If you need a mood booster, it's just around the corner.
A new study shows that getting outside and taking a walk in an urban park or other green space has even more power to increase happiness than the holiday season around Christmas.
"In cities, big green spaces are very important for people's sense of well-being," says Aaron Schwartz, a University of Vermont graduate student who led research that looked at the emotional sentiment people expressed on Twitter around visits to parks.
"This is the first study that uses Twitter to examine how user sentiment changes before, during, and after visits to different types of parks," says Schwartz.
The researchers analyzed 4,688 tweets publicly geotagged from parks within the city of San Francisco. Using a tool called the hedonometer that measures the "psychological valence" or emotional temperature of words, they were able to essentially score the amount of happiness reflected in each tweet.
"We found that, yes, across all the tweets, people are happier in parks," Schwartz explained. "But the effect was stronger in large regional parks with extensive tree cover and vegetation... The greener parks show a bigger boost."
Little neighborhood parks produced a smaller mood boost, and plazas or squares dominated by concrete resulted in the least amount of happiness elevation.
The researchers report the increase in happiness seen in tweets from San Francisco's parks is equivalent to the boost seen on Christmas Day, when people tend to have a day to spend with loved ones and away from work.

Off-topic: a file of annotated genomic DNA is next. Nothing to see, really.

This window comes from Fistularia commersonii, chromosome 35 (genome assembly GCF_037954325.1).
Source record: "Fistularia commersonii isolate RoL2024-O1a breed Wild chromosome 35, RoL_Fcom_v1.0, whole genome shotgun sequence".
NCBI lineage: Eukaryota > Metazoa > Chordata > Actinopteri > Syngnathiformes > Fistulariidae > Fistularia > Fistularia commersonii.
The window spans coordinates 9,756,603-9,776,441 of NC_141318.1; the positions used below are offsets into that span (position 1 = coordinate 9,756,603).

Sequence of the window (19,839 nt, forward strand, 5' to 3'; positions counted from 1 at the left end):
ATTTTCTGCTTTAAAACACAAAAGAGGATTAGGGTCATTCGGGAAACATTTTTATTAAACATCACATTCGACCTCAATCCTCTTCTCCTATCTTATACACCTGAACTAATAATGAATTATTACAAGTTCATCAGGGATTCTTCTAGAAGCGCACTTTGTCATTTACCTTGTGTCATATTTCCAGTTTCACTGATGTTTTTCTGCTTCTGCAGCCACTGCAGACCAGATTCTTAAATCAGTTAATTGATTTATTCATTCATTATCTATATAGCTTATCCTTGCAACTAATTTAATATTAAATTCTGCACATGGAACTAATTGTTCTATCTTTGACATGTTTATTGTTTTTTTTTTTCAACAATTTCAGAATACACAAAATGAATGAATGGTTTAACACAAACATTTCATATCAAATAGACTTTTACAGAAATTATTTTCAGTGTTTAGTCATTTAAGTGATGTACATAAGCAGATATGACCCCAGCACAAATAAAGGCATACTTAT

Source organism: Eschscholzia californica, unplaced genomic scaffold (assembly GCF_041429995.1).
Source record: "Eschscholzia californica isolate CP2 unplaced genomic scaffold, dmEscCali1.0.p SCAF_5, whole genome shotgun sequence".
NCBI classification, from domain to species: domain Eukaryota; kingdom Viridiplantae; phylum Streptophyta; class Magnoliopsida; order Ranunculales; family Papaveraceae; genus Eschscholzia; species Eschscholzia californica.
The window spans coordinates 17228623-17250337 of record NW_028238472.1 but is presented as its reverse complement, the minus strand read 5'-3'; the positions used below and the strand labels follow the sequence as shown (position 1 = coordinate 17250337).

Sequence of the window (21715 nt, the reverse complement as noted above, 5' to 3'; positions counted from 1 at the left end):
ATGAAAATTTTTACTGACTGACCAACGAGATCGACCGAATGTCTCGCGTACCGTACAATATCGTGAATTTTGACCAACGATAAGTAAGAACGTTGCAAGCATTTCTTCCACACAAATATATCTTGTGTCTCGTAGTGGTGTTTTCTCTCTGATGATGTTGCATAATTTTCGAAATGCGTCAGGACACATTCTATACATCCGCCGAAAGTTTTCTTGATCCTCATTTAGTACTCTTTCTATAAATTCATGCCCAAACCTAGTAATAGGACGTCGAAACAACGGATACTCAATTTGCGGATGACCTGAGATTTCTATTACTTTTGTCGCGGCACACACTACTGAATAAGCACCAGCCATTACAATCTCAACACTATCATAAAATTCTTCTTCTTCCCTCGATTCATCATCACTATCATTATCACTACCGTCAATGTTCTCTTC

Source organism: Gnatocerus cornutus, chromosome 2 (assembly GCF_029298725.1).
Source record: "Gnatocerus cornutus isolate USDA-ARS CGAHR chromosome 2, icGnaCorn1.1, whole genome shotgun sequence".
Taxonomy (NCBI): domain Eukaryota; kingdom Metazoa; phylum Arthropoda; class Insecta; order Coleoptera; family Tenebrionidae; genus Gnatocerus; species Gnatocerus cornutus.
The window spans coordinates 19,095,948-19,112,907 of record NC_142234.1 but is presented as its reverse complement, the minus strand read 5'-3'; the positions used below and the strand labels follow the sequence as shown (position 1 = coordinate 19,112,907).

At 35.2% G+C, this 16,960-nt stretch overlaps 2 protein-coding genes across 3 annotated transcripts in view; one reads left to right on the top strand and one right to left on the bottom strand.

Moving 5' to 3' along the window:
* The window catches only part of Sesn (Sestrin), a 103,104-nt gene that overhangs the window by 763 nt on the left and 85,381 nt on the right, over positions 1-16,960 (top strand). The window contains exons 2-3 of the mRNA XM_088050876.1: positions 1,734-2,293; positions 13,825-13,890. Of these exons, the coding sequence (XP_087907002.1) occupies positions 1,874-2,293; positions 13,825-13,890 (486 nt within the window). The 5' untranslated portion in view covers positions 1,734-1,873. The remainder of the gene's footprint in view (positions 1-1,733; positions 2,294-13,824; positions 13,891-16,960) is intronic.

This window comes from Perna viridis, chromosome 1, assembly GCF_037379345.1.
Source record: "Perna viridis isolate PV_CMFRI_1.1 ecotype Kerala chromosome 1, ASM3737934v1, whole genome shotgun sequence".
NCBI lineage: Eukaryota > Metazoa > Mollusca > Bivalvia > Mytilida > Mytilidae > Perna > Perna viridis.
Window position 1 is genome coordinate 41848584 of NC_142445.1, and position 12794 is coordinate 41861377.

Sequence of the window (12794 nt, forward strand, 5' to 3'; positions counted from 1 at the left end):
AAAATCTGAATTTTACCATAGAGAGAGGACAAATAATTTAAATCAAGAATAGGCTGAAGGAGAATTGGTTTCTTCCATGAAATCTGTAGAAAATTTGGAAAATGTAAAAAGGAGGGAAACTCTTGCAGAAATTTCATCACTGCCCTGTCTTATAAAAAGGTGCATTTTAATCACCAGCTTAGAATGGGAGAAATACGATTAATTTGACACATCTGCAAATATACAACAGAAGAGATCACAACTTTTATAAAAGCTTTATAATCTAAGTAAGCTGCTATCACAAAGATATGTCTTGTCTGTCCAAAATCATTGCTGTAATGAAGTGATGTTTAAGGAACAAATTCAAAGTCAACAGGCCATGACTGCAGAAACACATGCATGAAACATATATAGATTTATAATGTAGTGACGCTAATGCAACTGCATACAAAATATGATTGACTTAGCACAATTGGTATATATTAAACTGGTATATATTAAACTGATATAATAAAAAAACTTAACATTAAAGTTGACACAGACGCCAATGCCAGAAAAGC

The study didn't cover the sentiment boosting powers of going even further afield, say deep into the forest or wilderness, but it seems to me the pattern of an even bigger boost might hold. People often have transformative experiences on long backpacking trips or other wilderness experiences. Makes you wonder if pavement is like kryptonite for happiness.
"Being in nature offers restorative benefits on dimensions not available for purchase in a store, or downloadable on a screen," says Chris Danforth, a professor of mathematics at the University of Vermont.
While a growing heap of research shows associations between time in nature and happiness, Danforth says "the specific causal links are hard to nail down."
While the data might not be available to verify it, it seems clear to me: nature rarely demands immediate responses from you to its incessant emails, calls, and texts.
This brings me to what seems like one ironic flaw in the study, which the researchers have acknowledged, and that's that it may be a very certain type of person that interrupts their time in a park to tweet.
I imagine if you did sentiment analysis on people who left their phone at the office while they went for a stroll in the park, the happiness boost would be through the roof.